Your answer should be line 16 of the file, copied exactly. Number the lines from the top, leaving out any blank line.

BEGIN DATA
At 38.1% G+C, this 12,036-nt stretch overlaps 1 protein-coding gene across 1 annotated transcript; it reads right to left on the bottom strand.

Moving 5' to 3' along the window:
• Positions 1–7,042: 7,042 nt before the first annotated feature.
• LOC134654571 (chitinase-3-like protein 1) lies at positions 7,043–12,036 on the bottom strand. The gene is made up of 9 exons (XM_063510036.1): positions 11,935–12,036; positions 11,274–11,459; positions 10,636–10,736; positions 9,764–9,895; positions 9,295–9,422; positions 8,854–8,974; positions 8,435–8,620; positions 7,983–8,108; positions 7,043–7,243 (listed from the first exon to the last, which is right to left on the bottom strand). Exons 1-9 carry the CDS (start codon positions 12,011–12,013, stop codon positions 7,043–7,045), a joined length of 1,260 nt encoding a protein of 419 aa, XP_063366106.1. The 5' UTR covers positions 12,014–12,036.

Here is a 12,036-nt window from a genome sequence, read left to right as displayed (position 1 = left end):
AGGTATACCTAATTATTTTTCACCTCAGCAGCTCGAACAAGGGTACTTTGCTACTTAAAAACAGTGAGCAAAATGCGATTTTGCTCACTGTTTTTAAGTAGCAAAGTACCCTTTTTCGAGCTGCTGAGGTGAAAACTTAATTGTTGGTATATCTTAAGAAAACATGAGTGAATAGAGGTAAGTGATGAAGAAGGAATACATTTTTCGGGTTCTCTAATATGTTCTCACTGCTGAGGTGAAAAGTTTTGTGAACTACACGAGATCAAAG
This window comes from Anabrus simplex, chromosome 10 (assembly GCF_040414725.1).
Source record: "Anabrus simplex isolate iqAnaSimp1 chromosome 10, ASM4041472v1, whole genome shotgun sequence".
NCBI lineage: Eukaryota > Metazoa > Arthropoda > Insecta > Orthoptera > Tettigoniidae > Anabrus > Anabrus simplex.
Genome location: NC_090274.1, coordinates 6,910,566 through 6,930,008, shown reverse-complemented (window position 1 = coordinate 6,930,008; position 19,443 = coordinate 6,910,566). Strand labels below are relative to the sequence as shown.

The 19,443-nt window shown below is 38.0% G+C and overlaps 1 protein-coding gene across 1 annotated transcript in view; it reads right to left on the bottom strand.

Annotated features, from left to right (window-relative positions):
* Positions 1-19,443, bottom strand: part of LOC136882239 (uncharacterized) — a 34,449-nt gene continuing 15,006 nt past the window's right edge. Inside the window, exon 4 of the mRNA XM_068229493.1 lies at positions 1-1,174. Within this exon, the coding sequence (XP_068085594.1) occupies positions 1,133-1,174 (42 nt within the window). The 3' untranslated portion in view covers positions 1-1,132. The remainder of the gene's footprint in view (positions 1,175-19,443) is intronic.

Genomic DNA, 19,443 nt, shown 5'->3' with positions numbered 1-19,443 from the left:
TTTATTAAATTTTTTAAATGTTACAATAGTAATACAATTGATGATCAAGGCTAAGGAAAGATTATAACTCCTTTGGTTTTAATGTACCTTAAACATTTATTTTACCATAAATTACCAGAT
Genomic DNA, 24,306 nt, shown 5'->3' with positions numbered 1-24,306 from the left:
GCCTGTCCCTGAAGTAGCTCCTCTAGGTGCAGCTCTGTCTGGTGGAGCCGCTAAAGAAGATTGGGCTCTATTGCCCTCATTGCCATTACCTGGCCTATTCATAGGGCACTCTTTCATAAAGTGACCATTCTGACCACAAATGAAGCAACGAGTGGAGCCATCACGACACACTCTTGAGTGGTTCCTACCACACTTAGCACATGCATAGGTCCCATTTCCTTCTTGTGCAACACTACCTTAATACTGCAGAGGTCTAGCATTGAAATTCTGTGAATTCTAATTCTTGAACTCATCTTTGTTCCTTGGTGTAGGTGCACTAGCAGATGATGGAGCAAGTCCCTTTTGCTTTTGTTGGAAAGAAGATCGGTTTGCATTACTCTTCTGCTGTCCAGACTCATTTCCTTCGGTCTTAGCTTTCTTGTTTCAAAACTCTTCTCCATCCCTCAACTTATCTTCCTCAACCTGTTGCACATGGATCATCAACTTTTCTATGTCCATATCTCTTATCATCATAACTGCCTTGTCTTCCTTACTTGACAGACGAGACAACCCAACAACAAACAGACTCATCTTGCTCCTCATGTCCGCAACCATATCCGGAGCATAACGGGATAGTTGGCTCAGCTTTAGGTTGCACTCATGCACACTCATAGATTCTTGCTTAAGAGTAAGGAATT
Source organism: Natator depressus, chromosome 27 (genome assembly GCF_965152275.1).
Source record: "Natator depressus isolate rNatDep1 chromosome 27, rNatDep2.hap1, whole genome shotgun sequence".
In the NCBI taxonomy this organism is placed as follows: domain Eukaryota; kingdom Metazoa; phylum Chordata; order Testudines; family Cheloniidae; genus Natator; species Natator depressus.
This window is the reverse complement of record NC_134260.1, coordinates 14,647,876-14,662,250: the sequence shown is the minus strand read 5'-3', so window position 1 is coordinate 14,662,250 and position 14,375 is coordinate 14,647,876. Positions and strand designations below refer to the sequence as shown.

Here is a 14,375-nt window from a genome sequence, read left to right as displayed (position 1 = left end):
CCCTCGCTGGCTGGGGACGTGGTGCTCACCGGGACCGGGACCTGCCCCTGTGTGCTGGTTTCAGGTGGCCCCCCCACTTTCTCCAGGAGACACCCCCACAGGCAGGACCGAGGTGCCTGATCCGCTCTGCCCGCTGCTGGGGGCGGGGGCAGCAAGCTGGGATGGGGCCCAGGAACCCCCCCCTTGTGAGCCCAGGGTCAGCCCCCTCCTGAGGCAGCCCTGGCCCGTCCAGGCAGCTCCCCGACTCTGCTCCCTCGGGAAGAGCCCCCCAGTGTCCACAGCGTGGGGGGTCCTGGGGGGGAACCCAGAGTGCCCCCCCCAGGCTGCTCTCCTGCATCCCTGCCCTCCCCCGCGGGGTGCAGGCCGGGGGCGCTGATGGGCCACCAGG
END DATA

Genomic DNA, 24,306 nt, shown 5'->3' with positions numbered 1-24,306 from the left: